Reference is made to
Client data may include the quantity of clients currently being served by the peer. In some embodiments, the client data may include data corresponding to the number of clients in different client classes and/or having different processing and/or interaction requirements. For example, a large quantity of clients served by a peer may significantly challenge the peer's ability to serve all clients in the virtual space. By adjusting the boundary to accommodate virtual spaces that are heavily loaded with clients, the virtual environment may be provided in a more uniform manner. Similarly, clients may include different classes such that one class of clients may be provided greater access, experience, and/or interaction in the virtual space. Thus, the client data may also reflect different quantities of clients in the different classes.
After receiving the profile, relative profile data is determined (block 342). The relative profile data may include differences in hardware, software, bandwidth, and/or client loading, among others. The relative profile data may be utilized to adjust a boundary between adjacent virtual spaces controlled by the first and second peers (block 344). By adjusting the boundary between the virtual spaces, a peer having greater capability relative to the other peer may assume responsibility for serving clients in a portion of the virtual space controlled by the less capable peer. The boundary may be adjusted using a formulaic and/or rule based approach that may be common to the distributed virtual environment. In this manner, differences in the capabilities of peers may be unnoticeable by clients navigating the distributed virtual environment. In some embodiments, the relative profile data may be used to generate a transition zone corresponding to a boundary. For example, if adjacent virtual spaces share a boundary and each include significantly different types and/or quantities of virtual objects, a transition zone may be generated in each of the adjacent virtual spaces on each side of the boundary. A transition zone may include modifications to the type and or quantities of virtual objects in one or both of the virtual spaces to reduce any perceptual impact of an abrupt transition from one virtual space to the other virtual space.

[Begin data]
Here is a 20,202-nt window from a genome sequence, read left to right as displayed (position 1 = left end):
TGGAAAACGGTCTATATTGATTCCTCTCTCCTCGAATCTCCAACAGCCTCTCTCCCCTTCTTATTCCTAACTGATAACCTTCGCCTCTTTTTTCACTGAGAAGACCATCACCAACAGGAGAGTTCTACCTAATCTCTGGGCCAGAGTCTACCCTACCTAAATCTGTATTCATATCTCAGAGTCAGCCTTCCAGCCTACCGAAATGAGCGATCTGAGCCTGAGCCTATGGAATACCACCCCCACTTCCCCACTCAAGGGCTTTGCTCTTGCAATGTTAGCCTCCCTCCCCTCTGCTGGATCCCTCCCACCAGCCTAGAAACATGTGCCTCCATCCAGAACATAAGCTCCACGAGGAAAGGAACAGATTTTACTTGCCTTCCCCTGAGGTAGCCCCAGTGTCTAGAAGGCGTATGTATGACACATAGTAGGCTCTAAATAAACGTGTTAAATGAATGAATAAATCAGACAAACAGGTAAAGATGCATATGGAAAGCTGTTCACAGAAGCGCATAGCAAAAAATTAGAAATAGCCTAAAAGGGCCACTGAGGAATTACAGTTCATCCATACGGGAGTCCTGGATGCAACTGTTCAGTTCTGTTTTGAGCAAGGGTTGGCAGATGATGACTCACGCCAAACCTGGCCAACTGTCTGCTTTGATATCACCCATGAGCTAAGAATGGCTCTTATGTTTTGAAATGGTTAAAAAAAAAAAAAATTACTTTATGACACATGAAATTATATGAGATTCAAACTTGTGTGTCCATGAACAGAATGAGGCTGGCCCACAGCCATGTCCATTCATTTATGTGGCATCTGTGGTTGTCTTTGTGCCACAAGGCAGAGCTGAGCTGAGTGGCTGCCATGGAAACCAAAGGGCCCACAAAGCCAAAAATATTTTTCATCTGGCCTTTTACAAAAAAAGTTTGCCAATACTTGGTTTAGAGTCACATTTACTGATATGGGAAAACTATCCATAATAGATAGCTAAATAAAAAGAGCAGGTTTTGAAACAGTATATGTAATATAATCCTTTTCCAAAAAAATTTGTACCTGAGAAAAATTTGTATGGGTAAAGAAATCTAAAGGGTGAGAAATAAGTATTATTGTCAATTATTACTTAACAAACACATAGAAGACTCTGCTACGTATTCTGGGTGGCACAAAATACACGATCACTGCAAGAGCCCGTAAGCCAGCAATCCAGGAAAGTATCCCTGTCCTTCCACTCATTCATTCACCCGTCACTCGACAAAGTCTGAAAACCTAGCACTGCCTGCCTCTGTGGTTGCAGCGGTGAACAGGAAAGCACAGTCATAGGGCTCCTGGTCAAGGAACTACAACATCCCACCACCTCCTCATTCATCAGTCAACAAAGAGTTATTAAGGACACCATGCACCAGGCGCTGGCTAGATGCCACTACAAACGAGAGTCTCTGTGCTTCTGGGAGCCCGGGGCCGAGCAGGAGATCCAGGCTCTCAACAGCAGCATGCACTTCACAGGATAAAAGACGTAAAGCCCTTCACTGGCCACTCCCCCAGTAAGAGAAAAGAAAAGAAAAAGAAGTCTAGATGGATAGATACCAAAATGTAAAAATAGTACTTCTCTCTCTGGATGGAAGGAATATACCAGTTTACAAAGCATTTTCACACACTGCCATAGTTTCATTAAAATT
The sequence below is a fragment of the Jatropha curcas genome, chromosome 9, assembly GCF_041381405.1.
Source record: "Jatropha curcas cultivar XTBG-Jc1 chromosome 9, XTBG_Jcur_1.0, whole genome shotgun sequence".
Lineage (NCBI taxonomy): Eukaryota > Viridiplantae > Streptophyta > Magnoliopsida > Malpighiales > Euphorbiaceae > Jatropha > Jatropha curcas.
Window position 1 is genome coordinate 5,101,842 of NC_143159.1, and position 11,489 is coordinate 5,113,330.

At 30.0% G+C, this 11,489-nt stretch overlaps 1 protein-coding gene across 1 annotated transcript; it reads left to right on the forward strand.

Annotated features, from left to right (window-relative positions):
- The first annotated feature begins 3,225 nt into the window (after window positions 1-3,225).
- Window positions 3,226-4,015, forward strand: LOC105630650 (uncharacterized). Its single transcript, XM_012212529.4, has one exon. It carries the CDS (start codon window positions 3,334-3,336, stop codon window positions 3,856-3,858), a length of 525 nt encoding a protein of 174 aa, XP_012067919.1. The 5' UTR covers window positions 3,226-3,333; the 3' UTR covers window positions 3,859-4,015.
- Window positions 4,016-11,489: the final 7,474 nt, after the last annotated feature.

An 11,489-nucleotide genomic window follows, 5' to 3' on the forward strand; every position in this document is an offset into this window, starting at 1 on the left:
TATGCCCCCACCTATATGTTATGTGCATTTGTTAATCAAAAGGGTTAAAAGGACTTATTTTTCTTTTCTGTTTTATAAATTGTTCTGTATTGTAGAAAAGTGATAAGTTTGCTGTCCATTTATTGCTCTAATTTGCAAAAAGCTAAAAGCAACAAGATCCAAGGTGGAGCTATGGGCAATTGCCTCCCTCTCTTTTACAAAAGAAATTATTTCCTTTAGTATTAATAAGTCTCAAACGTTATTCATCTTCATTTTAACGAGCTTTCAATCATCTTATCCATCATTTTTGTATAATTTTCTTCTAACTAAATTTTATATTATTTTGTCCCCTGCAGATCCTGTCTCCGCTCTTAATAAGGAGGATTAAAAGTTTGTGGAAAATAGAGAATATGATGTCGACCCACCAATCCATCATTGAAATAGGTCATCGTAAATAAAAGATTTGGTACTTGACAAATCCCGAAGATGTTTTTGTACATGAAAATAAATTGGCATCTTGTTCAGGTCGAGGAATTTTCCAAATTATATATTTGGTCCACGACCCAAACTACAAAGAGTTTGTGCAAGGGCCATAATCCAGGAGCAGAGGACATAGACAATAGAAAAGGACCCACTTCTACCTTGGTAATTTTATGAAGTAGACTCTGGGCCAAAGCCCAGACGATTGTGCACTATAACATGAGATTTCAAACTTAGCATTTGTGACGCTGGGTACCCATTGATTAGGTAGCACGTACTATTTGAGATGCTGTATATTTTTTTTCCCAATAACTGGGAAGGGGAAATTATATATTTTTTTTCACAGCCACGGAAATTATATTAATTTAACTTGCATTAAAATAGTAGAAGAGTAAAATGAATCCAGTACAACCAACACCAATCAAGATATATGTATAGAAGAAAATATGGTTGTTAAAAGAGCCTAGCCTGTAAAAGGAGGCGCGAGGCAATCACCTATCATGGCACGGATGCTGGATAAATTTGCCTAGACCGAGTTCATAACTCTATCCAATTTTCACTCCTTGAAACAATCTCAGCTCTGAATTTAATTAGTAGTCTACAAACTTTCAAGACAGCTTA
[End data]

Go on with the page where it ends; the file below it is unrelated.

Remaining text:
Brief reference is now made to
In some embodiments, a boundary traversable zone between respective virtual spaces may be defined in the negotiation between the first peer and the second peer (block 366). The boundary traversable zone may be a portion of the boundary between peers that is designated for client agents to traverse the boundary. In some embodiments, a boundary traversable zone may be a virtual bridge, mountain pass, gate, door and/or other virtual structural feature that provides a defined traversable zone for the client agent to cross a boundary and/or border. In some embodiments, the virtual structural features may be virtual objects that may be provided responsive to a boundary negotiation. For example, a virtual space may feature a river along its boundary and provide a bridge for crossing the river and entering an adjacent virtual space. In some embodiments, peers may each define the virtual locations of their boundary traversable zones. In some embodiments, peers may negotiate a location along the boundary for a common boundary traversable zone.
Reference is now made to
Reference is now made to
Network peers exchange hardware and/or software profiles (block 404). The profiles may include profile data corresponding to the peer's capabilities relative to serving clients that access virtual spaces controlled by the peers. For example, a profile may include make, model and/or type of the peer device, processing speed, memory capacity, video/display capabilities, system load, and/or information regarding the virtual space that each peer controls. The peer device type may include a variety of mobile, fixed position, and/or personal processing and/or communication devices including computers, cell phones, game devices, and/or personal digital assistants (PDA's). Information regarding the virtual space may include virtual space identification data, actual graphical representations, shared library resource identifiers, metadata, popularity of the virtual space, and/or states of virtual objects and/or client agents in the virtual space.